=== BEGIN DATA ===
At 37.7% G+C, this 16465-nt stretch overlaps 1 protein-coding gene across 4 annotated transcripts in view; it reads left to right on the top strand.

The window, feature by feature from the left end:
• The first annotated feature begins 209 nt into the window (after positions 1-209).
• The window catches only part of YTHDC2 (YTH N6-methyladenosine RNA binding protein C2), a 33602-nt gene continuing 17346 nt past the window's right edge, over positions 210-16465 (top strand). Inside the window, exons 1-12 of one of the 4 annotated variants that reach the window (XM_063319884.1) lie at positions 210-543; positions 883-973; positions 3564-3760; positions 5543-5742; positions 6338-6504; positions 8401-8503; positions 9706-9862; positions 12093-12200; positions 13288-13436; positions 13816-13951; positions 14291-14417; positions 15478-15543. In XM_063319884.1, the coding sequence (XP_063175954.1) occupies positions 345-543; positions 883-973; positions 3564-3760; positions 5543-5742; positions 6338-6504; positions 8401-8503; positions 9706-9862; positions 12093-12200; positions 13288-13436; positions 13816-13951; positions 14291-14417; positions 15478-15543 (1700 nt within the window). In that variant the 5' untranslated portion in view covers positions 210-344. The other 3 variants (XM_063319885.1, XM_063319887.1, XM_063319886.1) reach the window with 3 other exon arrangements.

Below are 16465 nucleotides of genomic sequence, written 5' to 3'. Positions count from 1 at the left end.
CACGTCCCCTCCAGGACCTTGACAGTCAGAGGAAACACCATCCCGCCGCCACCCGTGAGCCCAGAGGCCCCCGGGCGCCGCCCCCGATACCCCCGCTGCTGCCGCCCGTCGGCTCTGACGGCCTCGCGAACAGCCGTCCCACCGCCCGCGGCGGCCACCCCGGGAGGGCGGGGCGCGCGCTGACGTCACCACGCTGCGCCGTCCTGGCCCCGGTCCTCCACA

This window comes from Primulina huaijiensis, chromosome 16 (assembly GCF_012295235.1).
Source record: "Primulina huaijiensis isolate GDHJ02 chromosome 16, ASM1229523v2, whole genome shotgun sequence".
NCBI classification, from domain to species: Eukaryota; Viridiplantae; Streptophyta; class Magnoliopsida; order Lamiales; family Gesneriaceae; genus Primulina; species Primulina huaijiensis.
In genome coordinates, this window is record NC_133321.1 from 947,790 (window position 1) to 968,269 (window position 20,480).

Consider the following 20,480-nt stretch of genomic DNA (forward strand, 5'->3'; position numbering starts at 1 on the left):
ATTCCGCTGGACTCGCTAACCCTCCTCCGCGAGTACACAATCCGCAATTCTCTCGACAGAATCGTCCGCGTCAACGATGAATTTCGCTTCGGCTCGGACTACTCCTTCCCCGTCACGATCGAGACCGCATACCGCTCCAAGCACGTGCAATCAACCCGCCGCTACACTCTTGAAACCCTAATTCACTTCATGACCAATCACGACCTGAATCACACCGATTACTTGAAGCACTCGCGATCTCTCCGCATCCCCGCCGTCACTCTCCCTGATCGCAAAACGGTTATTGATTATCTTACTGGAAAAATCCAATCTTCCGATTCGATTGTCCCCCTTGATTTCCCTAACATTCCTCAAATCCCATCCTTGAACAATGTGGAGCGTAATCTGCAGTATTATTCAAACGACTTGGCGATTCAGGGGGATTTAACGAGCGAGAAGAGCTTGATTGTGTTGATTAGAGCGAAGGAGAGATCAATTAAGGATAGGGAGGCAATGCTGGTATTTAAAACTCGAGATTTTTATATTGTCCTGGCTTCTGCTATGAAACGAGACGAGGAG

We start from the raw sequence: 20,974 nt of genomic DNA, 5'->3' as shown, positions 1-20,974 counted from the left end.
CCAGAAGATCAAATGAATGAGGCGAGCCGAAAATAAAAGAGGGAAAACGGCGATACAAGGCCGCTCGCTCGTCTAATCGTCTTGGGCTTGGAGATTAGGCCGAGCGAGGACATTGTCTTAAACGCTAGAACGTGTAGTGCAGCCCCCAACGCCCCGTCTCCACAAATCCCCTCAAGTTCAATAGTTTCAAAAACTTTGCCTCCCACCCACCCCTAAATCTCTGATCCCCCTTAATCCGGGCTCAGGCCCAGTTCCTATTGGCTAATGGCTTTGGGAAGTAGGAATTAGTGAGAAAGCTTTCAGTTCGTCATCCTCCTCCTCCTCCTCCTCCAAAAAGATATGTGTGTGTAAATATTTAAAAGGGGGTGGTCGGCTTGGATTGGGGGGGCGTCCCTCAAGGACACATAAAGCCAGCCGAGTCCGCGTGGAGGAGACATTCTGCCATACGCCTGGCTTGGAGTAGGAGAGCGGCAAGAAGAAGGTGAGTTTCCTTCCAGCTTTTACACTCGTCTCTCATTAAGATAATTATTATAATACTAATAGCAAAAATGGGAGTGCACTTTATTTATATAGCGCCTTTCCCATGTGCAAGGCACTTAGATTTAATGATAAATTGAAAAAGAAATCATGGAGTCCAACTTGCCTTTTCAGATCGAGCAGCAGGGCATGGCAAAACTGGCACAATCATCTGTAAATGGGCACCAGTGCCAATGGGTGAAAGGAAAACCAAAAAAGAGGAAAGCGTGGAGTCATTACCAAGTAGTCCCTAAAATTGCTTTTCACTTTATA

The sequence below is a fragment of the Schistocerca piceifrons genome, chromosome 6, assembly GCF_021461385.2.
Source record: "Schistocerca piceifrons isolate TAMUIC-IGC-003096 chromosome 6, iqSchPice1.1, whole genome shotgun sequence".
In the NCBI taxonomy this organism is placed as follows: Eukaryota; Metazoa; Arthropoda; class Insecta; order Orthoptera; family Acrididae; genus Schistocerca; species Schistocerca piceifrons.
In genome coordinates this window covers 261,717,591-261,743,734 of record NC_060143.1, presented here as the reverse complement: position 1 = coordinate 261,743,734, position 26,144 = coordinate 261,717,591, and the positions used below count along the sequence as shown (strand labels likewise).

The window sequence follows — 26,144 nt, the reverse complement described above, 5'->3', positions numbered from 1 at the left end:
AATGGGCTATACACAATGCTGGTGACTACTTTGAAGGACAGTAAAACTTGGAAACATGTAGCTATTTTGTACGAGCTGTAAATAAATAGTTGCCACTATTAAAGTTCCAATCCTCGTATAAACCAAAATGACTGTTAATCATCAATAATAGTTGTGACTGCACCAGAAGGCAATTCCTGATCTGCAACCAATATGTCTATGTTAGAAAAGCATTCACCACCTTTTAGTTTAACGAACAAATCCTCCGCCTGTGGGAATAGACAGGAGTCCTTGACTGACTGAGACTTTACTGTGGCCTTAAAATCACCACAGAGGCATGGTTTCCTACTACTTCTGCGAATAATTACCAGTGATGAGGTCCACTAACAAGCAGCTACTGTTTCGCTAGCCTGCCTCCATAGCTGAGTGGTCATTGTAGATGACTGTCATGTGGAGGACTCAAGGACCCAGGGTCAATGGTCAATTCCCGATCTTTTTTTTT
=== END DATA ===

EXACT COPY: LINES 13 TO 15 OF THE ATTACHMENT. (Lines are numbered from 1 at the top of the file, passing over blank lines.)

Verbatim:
We start from the raw sequence: 20,974 nt of genomic DNA, 5'->3' as shown, positions 1-20,974 counted from the left end.
CCAGAAGATCAAATGAATGAGGCGAGCCGAAAATAAAAGAGGGAAAACGGCGATACAAGGCCGCTCGCTCGTCTAATCGTCTTGGGCTTGGAGATTAGGCCGAGCGAGGACATTGTCTTAAACGCTAGAACGTGTAGTGCAGCCCCCAACGCCCCGTCTCCACAAATCCCCTCAAGTTCAATAGTTTCAAAAACTTTGCCTCCCACCCACCCCTAAATCTCTGATCCCCCTTAATCCGGGCTCAGGCCCAGTTCCTATTGGCTAATGGCTTTGGGAAGTAGGAATTAGTGAGAAAGCTTTCAGTTCGTCATCCTCCTCCTCCTCCTCCTCCAAAAAGATATGTGTGTGTAAATATTTAAAAGGGGGTGGTCGGCTTGGATTGGGGGGGCGTCCCTCAAGGACACATAAAGCCAGCCGAGTCCGCGTGGAGGAGACATTCTGCCATACGCCTGGCTTGGAGTAGGAGAGCGGCAAGAAGAAGGTGAGTTTCCTTCCAGCTTTTACACTCGTCTCTCATTAAGATAATTATTATAATACTAATAGCAAAAATGGGAGTGCACTTTATTTATATAGCGCCTTTCCCATGTGCAAGGCACTTAGATTTAATGATAAATTGAAAAAGAAATCATGGAGTCCAACTTGCCTTTTCAGATCGAGCAGCAGGGCATGGCAAAACTGGCACAATCATCTGTAAATGGGCACCAGTGCCAATGGGTGAAAGGAAAACCAAAAAAGAGGAAAGCGTGGAGTCATTACCAAGTAGTCCCTAAAATTGCTTTTCACTTTATA

The sequence below is a fragment of the Schistocerca piceifrons genome, chromosome 6, assembly GCF_021461385.2.